Fair Trading

The advice sheets below have the latest information on fair trading. If you need more advice call 01753 475111 (Regulatory Services option).

Letting agents & property management

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In the guide

Requirements regarding the fees that may be charged to clients by landlords, letting agents and property management businesses and the display of fees and membership of client money protection schemes

This guidance is for England

Legislation requires that property tenants may only be charged certain fees and for accommodation letting agents and property management businesses to display fees and charges to clients.

Relevant businesses

The requirements relate to landlords and businesses that receive instructions from clients regarding accommodation to be let under assured tenancy agreements to:

  • introduce prospective tenants to landlords with available accommodation for rent
  • arrange assured tenancy contracts between landlords and tenants
  • carry out property management services for landlords

Permitted fees

Landlords may only charge clients the following fees in respect of tenancy agreements:

  • rent
  • tenancy deposits, which may not exceed the total of five or six weeks rent depending on whether the annual rent is less or more than £50,000
  • holding deposits paid before a tenancy agreement is made, which must not exceed one week's rent
  • payments required in the event of a default by the tenant in respect to:
    • the loss of a key or other security device of the housing
    • failure to make a payment of rent in full within 14 days of the due date
  • payments for granting requests made by tenants to vary tenancy agreements, which must not exceed £50 or the reasonable costs of granting the request
  • payments required where tenants terminate a tenancy agreement before the end of a fixed term agreement or without giving required notice, which must not be more than the actual amount of loss suffered by the landlord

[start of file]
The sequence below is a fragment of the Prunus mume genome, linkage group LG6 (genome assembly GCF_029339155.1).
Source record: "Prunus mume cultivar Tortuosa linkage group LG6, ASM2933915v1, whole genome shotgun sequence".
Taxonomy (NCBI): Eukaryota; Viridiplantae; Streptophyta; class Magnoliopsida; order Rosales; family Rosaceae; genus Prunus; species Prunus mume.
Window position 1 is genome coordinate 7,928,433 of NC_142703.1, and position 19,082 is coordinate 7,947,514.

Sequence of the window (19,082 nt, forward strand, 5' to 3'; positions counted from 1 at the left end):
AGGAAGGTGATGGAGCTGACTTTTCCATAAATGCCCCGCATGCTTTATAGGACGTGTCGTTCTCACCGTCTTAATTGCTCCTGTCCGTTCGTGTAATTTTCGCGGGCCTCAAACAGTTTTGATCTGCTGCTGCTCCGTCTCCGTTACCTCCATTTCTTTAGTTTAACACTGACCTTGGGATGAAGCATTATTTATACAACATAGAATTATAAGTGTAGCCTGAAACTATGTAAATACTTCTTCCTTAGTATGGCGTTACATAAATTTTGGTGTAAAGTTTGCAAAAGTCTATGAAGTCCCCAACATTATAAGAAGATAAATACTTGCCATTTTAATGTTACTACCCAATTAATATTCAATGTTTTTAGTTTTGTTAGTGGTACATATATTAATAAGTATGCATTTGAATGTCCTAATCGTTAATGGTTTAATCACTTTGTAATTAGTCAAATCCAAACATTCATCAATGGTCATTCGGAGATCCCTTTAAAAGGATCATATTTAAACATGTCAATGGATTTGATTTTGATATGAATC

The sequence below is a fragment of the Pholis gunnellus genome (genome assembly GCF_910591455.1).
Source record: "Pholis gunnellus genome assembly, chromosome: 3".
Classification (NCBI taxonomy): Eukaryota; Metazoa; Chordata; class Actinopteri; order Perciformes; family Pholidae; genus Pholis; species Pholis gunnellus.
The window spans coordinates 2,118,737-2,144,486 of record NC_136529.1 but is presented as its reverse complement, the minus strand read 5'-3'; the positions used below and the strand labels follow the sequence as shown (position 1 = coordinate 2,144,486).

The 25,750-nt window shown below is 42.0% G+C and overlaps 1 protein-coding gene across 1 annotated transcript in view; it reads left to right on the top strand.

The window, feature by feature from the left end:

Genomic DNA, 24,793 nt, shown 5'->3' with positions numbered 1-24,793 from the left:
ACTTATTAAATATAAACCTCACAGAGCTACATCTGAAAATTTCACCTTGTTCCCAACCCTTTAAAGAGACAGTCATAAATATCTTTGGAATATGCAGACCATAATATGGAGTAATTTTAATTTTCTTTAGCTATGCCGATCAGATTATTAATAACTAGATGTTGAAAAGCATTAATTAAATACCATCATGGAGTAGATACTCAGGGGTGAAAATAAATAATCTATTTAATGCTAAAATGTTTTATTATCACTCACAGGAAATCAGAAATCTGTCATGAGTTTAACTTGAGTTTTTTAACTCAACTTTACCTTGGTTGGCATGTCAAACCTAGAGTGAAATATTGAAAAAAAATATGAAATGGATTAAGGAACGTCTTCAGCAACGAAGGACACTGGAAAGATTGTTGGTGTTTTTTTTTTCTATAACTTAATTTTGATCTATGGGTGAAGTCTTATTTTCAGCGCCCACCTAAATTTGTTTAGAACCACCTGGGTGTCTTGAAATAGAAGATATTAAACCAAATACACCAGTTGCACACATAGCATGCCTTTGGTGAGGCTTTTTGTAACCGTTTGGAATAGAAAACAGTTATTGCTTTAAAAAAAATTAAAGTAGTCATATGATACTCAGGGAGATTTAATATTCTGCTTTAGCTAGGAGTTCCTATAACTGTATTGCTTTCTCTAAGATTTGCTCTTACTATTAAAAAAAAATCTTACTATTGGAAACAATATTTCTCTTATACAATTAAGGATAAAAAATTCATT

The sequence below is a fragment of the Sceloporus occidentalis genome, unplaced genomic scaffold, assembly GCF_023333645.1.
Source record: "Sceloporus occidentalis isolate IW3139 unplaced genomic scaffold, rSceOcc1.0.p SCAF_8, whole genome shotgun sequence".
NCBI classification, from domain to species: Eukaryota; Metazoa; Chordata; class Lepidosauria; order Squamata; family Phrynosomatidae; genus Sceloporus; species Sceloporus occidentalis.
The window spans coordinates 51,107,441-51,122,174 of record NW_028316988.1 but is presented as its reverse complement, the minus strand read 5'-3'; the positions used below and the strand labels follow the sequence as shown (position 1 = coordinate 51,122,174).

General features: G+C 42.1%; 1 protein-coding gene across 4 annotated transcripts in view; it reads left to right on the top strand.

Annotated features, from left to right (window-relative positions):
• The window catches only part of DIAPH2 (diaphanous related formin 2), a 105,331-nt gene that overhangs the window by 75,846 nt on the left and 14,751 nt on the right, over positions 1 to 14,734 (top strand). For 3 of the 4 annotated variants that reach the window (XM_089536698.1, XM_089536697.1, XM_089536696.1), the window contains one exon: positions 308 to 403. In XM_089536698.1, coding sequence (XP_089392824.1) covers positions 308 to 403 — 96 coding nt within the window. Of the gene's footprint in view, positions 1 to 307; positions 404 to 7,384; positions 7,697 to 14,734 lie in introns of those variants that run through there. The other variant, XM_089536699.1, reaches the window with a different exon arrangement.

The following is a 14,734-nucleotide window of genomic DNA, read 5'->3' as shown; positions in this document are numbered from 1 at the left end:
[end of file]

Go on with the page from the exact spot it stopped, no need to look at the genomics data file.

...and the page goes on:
• relevant council tax
  • provision of:
    • utilities (gas, electric, etc)
    • a television licence
    • communication services (landline telephone, the internet, cable and satellite television)

Display of fees

Letting agents are required to indicate the fees, charges and penalties payable to the letting agent by their clients under contracts for:

  • introducing tenants to landlords with available accommodation for rent
  • arranging assured tenancy agreements
  • the management of rental properties

However, the following fees do not have to be indicated:

  • rental charges
  • tenancy deposits
  • any fees, charges, penalties that the letting agent receives from a landlord under a tenancy on behalf of another person
  • any other fees, charges or penalties specified in regulations

An assured tenancy is one as defined in the Housing Act 1988 (excluding long leases as defined in the Leasehold Reform, Housing and Urban Development Act 1993) except where the landlord is a:

  • private registered provider of social housing
  • registered social landlord
  • fully mutual housing association

Display requirements

Letting agents must display a list of relevant fees:

  • in each of their premises where they deal with clients or potential clients face-to-face
  • on their website (if they have one)